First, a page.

Over the history of performing arts, the incredible transformative and healing power of music has been widely conveyed by artists and audiences. They talk of the power of music to speak when words cannot and the power of song in finding a voice that’s lost.

It was recognition of this healing power, that four years ago led Brisbane-based community organisation, Micah Projects, to establish Songs of Justice an event raising awareness of the ongoing trauma of those who have experienced institutional abuse as children. This year Queensland Performing Arts Centre’s (QPAC) through its Public Engagement and Learning program, partnered with Micah Projects to present the fifth annual Songs of Justice concert in QPAC’s Concert Hall in October.

QPAC Chief Executive John Kotzas said Micah was an organisation committed to social justice and doing great work with people in the local community. “We’ve partnered on a number of projects with Micah, but this is the largest that we’ve done in terms of a performance. It gave us the opportunity to give back and help them raise their profile across the general community,” Mr Kotzas said.

With ARIA Award Winning singer-songwriter and guitarist, Dan Sultan as the headline act and featuring well-known Australian singers Leah Cotterell and Ellen Reed, the concert’s wonderful impact was not just in these acclaimed artists’ performances but in the coming together of many community choirs. The voices of people from all walks of life, those impacted by institutional abuse and those there to support them, were raised together in heart-warming and heart-wrenching song in QPAC’s Concert Hall. Those with years of experience singing, and those who never imagined that they’d ever sing as part of a choir, let alone on a concert hall stage, came together in artistic harmony. Songs such as Lean on Me, Getting Stronger, Higher Love and This is Me, some performed solo, some with a vast collection of voices, ensured a night of moving and meaningful moments.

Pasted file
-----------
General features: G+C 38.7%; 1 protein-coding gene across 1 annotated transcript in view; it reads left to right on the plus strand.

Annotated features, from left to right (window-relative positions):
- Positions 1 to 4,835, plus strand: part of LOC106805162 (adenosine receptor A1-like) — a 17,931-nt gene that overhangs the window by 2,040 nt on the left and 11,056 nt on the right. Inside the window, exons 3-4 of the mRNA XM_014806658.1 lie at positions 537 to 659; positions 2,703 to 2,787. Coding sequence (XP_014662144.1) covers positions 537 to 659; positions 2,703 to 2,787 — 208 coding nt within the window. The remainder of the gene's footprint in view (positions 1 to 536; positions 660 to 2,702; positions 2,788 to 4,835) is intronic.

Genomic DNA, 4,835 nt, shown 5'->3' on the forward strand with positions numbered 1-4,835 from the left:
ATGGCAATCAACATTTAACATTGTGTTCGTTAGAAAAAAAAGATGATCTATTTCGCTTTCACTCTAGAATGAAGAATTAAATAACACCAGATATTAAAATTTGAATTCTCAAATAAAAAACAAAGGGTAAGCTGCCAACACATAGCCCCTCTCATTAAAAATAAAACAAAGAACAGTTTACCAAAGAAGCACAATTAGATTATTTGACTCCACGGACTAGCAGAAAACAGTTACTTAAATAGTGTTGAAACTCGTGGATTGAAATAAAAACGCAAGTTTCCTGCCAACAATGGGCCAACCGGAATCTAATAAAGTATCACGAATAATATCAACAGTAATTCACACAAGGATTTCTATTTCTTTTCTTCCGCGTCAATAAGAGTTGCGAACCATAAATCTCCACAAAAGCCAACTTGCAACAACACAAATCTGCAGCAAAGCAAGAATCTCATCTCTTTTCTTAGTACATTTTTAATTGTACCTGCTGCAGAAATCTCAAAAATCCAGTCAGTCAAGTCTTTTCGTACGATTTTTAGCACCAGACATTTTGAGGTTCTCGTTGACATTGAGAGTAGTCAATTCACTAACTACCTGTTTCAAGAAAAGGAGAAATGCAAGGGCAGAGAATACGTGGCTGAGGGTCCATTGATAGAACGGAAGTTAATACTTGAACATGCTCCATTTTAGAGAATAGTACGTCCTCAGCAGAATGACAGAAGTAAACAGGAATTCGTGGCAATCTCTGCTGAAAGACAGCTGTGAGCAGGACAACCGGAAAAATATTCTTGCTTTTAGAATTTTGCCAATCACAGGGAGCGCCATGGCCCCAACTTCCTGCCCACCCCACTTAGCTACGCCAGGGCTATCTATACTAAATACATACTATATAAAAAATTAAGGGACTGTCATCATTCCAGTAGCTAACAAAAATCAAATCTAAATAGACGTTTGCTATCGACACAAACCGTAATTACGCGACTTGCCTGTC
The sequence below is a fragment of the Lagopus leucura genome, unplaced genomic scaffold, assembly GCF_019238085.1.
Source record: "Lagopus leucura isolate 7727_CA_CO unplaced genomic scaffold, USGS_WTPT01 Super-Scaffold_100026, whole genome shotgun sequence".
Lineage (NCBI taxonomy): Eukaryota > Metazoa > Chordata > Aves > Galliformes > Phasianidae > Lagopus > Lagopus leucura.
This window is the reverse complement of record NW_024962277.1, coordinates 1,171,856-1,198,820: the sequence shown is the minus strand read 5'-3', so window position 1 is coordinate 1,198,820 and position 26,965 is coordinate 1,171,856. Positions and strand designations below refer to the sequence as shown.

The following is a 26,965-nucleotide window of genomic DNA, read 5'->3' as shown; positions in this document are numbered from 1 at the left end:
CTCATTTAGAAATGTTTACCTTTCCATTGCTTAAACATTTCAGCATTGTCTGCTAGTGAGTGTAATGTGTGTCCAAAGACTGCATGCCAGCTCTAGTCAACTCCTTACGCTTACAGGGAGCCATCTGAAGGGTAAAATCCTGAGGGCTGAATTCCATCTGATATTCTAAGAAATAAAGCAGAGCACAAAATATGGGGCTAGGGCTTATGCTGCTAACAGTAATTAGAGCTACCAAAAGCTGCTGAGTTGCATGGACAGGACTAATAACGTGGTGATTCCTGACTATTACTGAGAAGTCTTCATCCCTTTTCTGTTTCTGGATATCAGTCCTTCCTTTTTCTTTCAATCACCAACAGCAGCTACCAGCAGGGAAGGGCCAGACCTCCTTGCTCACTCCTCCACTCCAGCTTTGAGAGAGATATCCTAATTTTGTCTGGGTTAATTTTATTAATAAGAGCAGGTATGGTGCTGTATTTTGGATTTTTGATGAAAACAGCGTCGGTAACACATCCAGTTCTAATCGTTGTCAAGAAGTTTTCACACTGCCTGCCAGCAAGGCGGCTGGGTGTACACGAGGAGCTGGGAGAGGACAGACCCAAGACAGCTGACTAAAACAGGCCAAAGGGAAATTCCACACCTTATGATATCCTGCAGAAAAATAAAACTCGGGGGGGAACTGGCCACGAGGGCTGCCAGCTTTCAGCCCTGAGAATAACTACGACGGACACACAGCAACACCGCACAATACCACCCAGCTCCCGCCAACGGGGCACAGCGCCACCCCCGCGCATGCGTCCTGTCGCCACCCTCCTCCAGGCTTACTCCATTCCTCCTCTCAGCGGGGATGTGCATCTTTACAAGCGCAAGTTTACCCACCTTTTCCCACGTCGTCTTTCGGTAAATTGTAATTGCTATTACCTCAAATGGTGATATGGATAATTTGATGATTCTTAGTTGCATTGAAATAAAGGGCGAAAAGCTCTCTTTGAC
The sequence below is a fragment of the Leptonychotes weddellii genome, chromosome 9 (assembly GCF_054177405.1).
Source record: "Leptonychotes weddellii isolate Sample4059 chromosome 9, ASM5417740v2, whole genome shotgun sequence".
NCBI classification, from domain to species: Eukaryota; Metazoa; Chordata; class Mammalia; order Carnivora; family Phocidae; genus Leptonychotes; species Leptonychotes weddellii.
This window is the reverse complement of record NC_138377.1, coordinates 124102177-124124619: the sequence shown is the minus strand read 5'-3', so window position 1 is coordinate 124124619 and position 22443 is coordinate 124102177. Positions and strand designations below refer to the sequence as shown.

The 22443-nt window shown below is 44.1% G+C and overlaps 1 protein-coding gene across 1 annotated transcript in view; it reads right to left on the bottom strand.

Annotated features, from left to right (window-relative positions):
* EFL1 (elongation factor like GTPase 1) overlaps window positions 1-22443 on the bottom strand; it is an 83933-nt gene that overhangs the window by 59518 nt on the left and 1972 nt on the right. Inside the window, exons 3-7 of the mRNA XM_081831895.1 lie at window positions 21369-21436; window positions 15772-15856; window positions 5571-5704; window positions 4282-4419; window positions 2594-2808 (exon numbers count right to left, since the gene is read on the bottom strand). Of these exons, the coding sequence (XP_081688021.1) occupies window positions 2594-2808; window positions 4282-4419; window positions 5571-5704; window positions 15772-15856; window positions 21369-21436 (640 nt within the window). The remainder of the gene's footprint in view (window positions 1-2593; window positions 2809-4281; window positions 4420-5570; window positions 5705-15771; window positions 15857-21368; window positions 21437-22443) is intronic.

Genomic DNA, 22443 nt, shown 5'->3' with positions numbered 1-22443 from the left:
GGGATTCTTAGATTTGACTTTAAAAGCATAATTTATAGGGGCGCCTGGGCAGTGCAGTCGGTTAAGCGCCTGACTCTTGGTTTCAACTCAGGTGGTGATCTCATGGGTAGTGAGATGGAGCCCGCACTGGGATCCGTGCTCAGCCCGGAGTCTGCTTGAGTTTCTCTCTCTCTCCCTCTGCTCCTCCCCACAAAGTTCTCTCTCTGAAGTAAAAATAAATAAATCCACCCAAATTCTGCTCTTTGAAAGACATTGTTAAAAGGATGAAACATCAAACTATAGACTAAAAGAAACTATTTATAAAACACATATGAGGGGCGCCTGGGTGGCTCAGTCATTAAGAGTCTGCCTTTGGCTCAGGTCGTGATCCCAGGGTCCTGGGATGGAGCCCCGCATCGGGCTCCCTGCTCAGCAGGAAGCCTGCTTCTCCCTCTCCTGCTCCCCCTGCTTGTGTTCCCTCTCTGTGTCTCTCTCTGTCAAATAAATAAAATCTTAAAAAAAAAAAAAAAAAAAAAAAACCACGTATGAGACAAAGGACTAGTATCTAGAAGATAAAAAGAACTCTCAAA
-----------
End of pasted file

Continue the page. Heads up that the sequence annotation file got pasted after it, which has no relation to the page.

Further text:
Absolutely Everybody Brisbane Choir, Children’s Health Queensland Community Choir, Freedom Train, Lotus Place Voices, QPAC Choir, Songlines Choir and With One Voice Brisbane shared their hearts and voices to bring a community healing and connectedness. This year’s event also recognised significant anniversaries for community including the 10th anniversary of the National Apology to Forgotten Australian and Former Child Migrants, the 20th anniversary of the Forde Enquiry, the 11th anniversary of the National Apology to the Stolen Generations and the first anniversary of the Royal Commission into Institutional Response to Child Sexual Abuse.

In her keynote address at the event, Former Governor-General of Australia, The Honourable Dame Quentin Bryce AD CVO, expressed her view of “the heartland role that Art and Education play helping clarify what really matters.”

“Good outcomes don’t just happen themselves, or even through good intentions. Good outcomes demand us to be attentive, purposeful, vigilant,” she said. With its focus firmly on the theme of social justice and how music can create change and build community, Songs of Justice was not the first time that QPAC had partnered with Micah Projects to connect with community and nor will it be the last.

Visit QPAC’s facebook page to view some footage from this very special performance.


Choir at Songs of Justice. Photo Darren Thomas

Dan Sultan at Songs of Justice. Photo Darren Thomas

Choir at Songs of Justice. Photo Darren Thomas

Choir at Songs of Justice. Photo Darren Thomas